The ascend towards the summit, in the cold, pitch black night, with just your head lamp, a bottle of water, and some chocolates were just simply brutal. The cold, strong winds just scarred your face deeply, and your hands numbed. Your lips felt as if they were poked by needles. At first, it was quite okay, but at a certain point of our ascend, there were not even a single tree that could be seen on the hard granite landscape. Small dust-like particles started falling like rain on us, and it got challenging with every step taken. With the steep terrain, we relied on ropes to help us scale the huge granite boulders and it requires people with nerve of steel to accomplish this feat. The gush of winds could literally blow you away. A friend of mine, who was scaling without any light assistants, freaked out, broke down, and cried in the middle of the ascend, and desperately pushing us to her go back down. But again, teamwork sufficed and prevailed in her tribulation and with strong support from friends, she continued on. She was pale, evidently tired, and completely lost her zest. But what she need was just a friend to help her get up and keep moving forward. At last, we reached the summit just in time for the sunrise.
It was a great accomplishment for all of us. There we stood on the highest peak in South East Asia at 4095 metres above sea level, overwhelmed by a cocktail of emotions. Khidir’s mom, who reached the peak 3 times, broke down to tears after stepping on the granite rocks on the summit. The sunrise from the top was a sight that could not be seen elsewhere and all of Borneo was visible for the eyes to indulge in. We spent almost 2 hours there, but it was just a relieved and it brought us to redefine the term satisfaction. I believe, and I’m sure the others agree with me, when I say that the mind plays a greater role than physical capabilities. You need to motivate yourself constantly by telling yourselves always to take the next step and keep moving on. And the other thing which was essential to execute such feat was the team spirit. Not being cocky and boastful but I know I could reach there way earlier, but I realized that you will be up there all alone in the dark, freezing night, with no one to share your moments with. Quite sad, isn’t it? In this case, individualism was forced to succumb to collective efforts. But again, what goes up must go down.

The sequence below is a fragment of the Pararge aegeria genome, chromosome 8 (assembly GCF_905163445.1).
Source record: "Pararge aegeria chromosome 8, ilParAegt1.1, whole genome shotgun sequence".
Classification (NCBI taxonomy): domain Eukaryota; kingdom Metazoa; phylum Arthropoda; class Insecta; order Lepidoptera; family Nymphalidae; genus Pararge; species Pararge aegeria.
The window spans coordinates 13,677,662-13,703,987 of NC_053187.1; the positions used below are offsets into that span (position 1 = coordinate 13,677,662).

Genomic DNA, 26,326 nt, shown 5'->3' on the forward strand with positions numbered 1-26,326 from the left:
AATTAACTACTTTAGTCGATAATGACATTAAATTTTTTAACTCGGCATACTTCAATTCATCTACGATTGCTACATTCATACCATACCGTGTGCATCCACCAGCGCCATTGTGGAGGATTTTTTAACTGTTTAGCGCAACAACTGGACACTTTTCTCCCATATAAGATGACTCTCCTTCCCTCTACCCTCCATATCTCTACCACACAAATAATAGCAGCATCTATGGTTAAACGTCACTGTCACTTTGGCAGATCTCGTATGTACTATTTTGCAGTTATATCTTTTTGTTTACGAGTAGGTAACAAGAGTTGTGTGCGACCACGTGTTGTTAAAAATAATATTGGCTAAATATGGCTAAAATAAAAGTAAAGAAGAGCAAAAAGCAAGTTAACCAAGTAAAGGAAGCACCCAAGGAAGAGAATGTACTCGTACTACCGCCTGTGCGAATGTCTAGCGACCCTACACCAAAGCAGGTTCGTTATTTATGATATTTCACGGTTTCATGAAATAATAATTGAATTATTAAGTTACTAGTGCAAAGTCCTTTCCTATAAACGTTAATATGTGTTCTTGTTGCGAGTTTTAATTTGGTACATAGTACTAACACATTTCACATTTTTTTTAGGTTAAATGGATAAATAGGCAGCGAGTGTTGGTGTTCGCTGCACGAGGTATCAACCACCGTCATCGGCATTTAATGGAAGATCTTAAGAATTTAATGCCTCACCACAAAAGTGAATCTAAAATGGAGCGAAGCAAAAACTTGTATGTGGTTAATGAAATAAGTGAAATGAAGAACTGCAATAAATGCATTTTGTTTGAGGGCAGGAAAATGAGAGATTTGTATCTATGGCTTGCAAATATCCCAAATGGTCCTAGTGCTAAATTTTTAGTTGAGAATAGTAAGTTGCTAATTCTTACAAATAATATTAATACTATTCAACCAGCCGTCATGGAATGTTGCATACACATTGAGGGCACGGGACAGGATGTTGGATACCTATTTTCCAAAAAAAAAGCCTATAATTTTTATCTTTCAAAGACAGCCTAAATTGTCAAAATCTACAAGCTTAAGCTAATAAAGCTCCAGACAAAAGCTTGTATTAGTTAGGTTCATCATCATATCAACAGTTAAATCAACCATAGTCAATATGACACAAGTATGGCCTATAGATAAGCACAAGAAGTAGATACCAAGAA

During our descend, another friend of mine was struck by a disturbing nausea, and someone needs to accompany her. It felt like a rescue mission, but I just accompanied her throughout the descend. Pushing her too much would not be appropriate, so I just let her take her time but at the same time, encouraged her to keep moving on. Along the way, the whole expedition has put strains on my knee, and they were killing me every time I take a step. We were stuck in the heart of the jungle for 7 hours, and at last we were greeted with a hero’s welcome as we reached the Timpohon gate.
Again, this expedition was a test of friendship, mental, brawn, and teamwork. It’s not about reaching there first, but it’s about reaching there together.

4 comments:

majin said...

congrats fathul. a feat that can really be proud of.

zulaikhazainol said...

wow.such a great trip for a bunch of IB folks.The photos are breathtaking!waa I wish I was there!

hidayah said...

congrats2..
so proud of u =)

hershey Que said...

medic student?